The Party's general approach towards religious policy was that the traditional organised religions in Kiravia were an impediment to social and economic progress, that they reinforced parochial sectarian/communal group identities against national and class unity, and that they provided institutional safe havens for reactionary individuals and created non-socialist spaces where criticism of the state ideology might be welcomed. As such, the Party actively worked to diminish the influence of organised religion. The Constitution of the Kiravian Union declared the state to be affirmatively secular (lāsgix), whereas the Kiravian Federation had merely been religiously-neutral (loryavôntix). Chapters of the party disestablished local state churches upon taking power in states where they existed. Public support to religiously-affiliated organisations was cut off in favour of government-sponsored alternatives, and party agents worked to surveill and infiltrate church bodies. However, the party never moved to prohibit religious practice outright, nor did it ever ban any major religious group.
Because the KSP's anticlericalism was more pragmatic than ideological in nature, the intensity of its opposition to various religious groups was uneven. It was most active against the major apostolic Christian churches in Kiravia - the Coscivian Orthodox Church, the Insular Apostolic Church, and the Roman Catholic Church. Special hostility was reserved for the Catholic Church because as an oversized share of the pre-Kirosocialist urban social and economic élite were Catholic, leading it to be viewed as a bourgeois religion, and because it was a foreign-governed entity adamantly opposed to socialism. It was less adversarial towards Protestants and certain Sectarian churches with less in the way of nationwide social influence and entrenched privilege, especially those that were less hierarchical in form and could be more easily coöpted by the Party. The KSP was less hostile to the Coscivian monotheist religions and Islam than to Christianity, and less hostile towards independent spirituality and "unorganised religion".
In the during the latter half of the Kiravian Union's existence, the Party simultaneously began incorporating references to "spirituality" and "spiritual civilisation" into its ideological pronouncements, while ramping up repression of the established churches and efforts to subordinate Kiravian religious life to Kirosocialist ideology. A party auxiliary, the Pan-Kiravian Association of Religious Socialists, was established to this end. Lower-ranking clergy, who were banned from the main Party, were allowed to join the PKARS, while bishops and analogous figures were not.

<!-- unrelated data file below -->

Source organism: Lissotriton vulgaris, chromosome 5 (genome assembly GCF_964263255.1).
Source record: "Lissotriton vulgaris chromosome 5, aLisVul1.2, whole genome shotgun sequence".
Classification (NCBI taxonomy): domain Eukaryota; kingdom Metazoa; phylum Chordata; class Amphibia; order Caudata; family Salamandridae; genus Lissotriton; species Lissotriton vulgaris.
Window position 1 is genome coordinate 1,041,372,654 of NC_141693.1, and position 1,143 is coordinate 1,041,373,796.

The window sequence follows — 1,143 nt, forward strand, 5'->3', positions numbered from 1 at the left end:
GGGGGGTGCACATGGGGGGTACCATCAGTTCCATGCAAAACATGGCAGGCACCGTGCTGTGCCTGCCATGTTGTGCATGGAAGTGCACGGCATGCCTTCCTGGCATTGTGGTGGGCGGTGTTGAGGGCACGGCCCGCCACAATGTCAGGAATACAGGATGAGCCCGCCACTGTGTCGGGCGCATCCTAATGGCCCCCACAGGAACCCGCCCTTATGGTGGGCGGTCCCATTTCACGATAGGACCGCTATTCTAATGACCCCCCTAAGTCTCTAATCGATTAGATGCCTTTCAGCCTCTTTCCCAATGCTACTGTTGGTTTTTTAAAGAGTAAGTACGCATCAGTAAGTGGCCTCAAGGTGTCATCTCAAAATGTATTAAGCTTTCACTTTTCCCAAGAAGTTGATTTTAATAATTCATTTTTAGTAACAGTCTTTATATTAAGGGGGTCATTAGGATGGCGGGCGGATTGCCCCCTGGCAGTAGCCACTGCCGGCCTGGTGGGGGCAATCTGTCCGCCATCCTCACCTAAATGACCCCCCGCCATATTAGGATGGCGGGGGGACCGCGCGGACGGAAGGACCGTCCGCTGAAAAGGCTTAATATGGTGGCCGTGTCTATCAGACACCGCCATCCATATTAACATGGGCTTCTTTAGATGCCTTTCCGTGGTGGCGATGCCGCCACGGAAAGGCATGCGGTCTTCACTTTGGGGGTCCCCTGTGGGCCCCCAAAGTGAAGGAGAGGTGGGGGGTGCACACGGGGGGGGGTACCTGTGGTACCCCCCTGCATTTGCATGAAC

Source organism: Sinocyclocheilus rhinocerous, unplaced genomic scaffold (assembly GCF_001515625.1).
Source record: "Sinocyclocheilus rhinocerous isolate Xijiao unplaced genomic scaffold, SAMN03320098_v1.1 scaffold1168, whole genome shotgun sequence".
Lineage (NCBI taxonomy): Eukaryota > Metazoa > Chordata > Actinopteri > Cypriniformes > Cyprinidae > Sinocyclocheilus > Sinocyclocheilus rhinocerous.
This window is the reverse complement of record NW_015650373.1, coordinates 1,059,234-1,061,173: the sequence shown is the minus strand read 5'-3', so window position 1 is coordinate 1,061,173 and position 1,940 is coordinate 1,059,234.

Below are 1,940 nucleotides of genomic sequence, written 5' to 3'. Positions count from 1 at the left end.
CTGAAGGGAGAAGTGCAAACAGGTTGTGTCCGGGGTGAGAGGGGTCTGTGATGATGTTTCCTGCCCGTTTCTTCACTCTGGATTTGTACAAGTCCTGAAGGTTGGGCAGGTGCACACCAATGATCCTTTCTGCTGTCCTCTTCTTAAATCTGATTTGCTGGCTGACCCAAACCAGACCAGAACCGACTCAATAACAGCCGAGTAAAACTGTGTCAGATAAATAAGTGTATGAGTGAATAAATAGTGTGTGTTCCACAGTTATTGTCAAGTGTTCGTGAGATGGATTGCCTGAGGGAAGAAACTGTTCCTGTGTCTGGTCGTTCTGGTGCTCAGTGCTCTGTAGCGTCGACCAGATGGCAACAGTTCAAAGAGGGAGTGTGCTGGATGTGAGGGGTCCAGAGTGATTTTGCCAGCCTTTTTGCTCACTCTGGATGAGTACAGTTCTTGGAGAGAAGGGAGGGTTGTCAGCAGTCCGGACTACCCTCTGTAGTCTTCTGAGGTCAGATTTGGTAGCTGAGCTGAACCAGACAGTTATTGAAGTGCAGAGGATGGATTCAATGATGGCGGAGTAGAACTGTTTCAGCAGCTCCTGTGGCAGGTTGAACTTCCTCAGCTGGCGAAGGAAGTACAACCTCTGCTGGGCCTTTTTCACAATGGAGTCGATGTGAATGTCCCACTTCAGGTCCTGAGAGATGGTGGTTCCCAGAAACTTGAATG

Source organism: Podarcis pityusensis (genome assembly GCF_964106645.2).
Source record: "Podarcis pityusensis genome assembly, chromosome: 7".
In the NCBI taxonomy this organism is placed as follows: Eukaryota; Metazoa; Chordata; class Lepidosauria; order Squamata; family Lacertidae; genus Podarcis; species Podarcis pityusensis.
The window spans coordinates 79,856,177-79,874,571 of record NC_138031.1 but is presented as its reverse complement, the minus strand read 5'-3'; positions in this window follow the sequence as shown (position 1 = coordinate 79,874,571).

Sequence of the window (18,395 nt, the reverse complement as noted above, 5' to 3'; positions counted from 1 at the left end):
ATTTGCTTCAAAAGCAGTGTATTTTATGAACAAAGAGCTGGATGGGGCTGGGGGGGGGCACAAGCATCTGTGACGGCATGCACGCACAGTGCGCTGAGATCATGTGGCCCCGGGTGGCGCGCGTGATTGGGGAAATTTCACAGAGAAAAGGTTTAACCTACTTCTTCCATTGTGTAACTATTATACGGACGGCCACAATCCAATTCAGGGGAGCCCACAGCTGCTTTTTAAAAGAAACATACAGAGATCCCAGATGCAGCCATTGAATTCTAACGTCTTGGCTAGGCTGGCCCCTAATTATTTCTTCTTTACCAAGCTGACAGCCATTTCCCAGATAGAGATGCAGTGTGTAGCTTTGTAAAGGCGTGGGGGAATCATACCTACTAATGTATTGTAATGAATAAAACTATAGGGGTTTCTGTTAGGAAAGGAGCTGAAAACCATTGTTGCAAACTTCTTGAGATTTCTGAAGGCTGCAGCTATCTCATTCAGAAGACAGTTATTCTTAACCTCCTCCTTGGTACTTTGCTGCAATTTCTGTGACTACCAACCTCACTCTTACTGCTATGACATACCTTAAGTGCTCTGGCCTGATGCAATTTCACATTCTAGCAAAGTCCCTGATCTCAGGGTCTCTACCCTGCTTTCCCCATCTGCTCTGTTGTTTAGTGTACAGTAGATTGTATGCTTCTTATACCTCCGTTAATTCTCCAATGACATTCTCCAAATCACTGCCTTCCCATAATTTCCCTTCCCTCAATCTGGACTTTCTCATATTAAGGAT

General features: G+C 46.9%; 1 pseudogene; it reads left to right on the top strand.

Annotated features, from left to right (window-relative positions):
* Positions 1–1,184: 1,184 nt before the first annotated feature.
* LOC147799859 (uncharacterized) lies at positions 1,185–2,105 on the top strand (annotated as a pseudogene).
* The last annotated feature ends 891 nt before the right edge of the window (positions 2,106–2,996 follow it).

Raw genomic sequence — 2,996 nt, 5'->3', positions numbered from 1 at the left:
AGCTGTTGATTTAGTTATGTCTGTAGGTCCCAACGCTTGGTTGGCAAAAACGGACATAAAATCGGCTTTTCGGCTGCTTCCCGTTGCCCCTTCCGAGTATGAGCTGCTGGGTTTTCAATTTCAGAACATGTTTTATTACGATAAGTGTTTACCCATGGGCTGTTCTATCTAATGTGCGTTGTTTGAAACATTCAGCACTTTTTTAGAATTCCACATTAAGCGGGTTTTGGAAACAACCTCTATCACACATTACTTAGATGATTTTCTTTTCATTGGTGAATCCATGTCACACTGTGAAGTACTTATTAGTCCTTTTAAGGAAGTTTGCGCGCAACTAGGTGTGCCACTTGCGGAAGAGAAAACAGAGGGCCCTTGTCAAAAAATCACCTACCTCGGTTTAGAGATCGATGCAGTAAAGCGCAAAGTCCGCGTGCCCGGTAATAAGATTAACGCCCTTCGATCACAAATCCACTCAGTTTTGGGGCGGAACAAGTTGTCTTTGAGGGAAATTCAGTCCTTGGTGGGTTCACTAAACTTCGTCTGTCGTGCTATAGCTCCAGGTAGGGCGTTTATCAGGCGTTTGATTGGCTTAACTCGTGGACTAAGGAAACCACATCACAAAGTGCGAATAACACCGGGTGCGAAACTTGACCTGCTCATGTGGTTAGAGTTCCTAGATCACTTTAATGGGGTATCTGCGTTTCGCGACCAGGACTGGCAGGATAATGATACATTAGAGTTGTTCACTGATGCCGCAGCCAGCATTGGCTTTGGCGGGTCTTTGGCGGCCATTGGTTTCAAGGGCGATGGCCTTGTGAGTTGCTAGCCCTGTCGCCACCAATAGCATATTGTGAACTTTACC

Foreign & Colonial Policy
In foreign affairs, the Party generally held to insularism, officially seeking geostrategic nonalignment, armed neutrality, and non-interventionism, while resisting Occidental imperialism and maximising autarky. The Kiravian Union had friendly relations with other socialist states and left-wing governments, and routinely used Marxist terminology and socialist rhetoric in its diplomatic statements. However, its commitment to world communism and the international socialist movement was decidedly more in word than in deed.
The Socialist Party was an active participant in socialist internationals and similar groupings.
The Party's attitude toward the colonies was more or less indifferent, manifesting itself in a government policy of salutary neglect. The Party was unpopular in most overseas regions under Kiravian rule, and Kirosocialist ideology was imposed much more lightly in such regions to avoid stoking separatist or counterrevolutionary sentiment. One major exception was Sydona, where the local party chapter was quite popular and remains a major force in state politics to the present day.
The degree to which Kiravian citizens supported the party and its rule varied considerably by class, geography, ethnicity, religion, economic sector, and over time. During the multi-party and early single-party stages of the party's existence, it enjoyed strong support from the urban working class in Northern Kirav and from the rural working class (inc. miners and loggers) in the Northwest, industrialised parts of the Eastern Highlands, and the Western Highlands. Support was weaker among farmers in Eastern and Central Kirav. Opposition was strongest among landowners, mercantile and professional folk, and the middle and upper classes more broadly. In Farravonia, where industrial enterprises were typically smaller, class distinctions less pronounced, and working class individuals had strong communal, religious, and tribal networks to turn to for support, the working class was ambivalent at best toward the Kirosocialist movement.
Reception to the rise of Kirosocialism was mixed among South Kiravian tillers. Though many were attracted by the party's anti-landlord rhetoric and promises of land reform, most nonetheless saw the Kirosocialist Party as a Northern institution and its ideology as yet another Northern imposition. Although this was reported by Party organisers working in the South, the reports fell on deaf ears in the Party apparatus, which made no changes to its message.
Prythonic Celts, many of whom were involved in heavily-unionised mining occupations, were ardent supporters of the Party, exemplified by its Welsh-speaking Secretary-General, Rŵlon Jones.